iClever Indoor Air Quality Monitor review: App issues spoil this indoor air quality monitor

Though not a household name, iClever is a major producer of household devices, ranging from smart plugs to kitchen appliances to security sensors. Its latest is an indoor air quality (IAQ) monitor that can, naturally, interact with many of its other products, or be used alone.

The monitor is a boxy little unit measuring about 2.5 by 3 x 3 inches (HWD). It is a slight device—holding it in my palm, I’d swear it was hollow—so although it’s meant to be portable, it probably requires careful handling when toting it around.

Designed to give you at-a-glance insights into your air quality, the monitor displays information in two ways: An LCD provides numerical scale readings for temperature, humidity, and particulate matter, as well as indicators for the monitor’s Wi-Fi signal strength and lithium-battery level. Additionally, a light ring around the bottom of the device glows different colors to identify the current state of the air quality: green for good, yellow for so-so, and red for unhealthy.

This review is part of TechHive’s coverage of the best indoor air quality monitors, where you’ll find reviews of competing products, plus a buyer’s guide to the features you should consider when shopping.

71avhpkmoml. sl1500 iClever

Setting the monitor with the light ring down gives you at-a-glance air quality status but makes it impossible to see the temperature, humidity, and PM measurements without walking over to the device and looking down at its display.

My unit came partially charged out of the box, so I only needed to press the power button below the LCD to activate it. As with any IAQ monitor, it takes several hours for it to get accurate readings, which was just fine as that gave me time to fully charge the battery. One gripe I had was that although iClever supplies a USB charging cable, it does not include an AC power adapter, so I had to scare one up myself.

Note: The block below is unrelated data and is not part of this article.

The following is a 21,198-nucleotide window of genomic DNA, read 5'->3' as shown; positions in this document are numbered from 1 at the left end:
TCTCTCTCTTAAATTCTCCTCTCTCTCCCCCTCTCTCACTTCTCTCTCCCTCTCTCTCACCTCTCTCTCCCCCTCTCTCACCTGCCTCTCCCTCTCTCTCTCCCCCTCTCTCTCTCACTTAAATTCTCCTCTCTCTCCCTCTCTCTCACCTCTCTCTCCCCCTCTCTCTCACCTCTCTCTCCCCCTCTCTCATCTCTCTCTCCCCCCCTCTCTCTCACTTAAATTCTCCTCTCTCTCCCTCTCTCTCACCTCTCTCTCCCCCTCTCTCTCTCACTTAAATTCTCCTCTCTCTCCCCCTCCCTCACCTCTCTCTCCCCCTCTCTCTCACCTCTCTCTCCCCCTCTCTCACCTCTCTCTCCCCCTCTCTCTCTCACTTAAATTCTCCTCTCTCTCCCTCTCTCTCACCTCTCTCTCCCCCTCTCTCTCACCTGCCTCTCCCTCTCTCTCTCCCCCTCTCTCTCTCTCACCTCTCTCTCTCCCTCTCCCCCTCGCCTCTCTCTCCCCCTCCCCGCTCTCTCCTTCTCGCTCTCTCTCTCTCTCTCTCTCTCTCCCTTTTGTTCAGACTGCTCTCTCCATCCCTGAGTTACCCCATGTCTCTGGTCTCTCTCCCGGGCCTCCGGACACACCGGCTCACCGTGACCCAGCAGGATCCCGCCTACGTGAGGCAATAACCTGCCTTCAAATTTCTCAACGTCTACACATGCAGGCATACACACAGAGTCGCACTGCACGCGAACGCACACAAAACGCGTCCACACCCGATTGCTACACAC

The monitor is designed to stand freely on any flat surface, but placing it provoked another minor complaint. Because the LCD and light ring are on opposite sides, it’s nearly impossible to see both simultaneously. If you position it with the LCD facing forward, as you would a clock on a nightstand, then the light ring will be at the back facing away from you. In that position, the light ring is practically invisible if you’re looking at the monitor from across the room. It also puts the charging cable precariously jutting straight up from the top if you leave the monitor plugged in, as I did most of the time.

If, on the other hand, you place the monitor with the light ring down—the optimal position for seeing its color-coded readings—then the LCD is at the top facing up, requiring you to walk over and look down on it to see the numerical readings. Since I was using the device in my living room where I’d be viewing it from across the room, this was the less-than-ideal setup I went with.

iclever app Michael Ansaldo/IDG

The Smart Life companion app had trouble syncing readings with the monitor, often showing no PM levels at all.

What makes iClever’s IAQ unique is that it measures three different sizes of particulate matter, the particles and droplets that circulate in our air as the result of cooking or smoking or outdoor pollution that travels inside through open doors or windows. Of these, PM 2.5—the only size most IAQ monitors track—are prominently displayed on the LCD in a type size that can be seen at some distance. PM 10 and PM 1.0 are displayed much smaller on the side of the LCD, along with the current indoor temperature and humidity.

During my usage, the monitor’s temperature and humidity consistently jibed with the indoor thermometer and hygrometer I have set up. Evaluating the accuracy of particulate matter readings was harder, but they generally remained low when I had the downstairs windows open and rose when I was cooking or had the house sealed up, as you would expect. The light ring readings, meanwhile, always corresponded to the fluctuations between “good” to “moderate” air quality.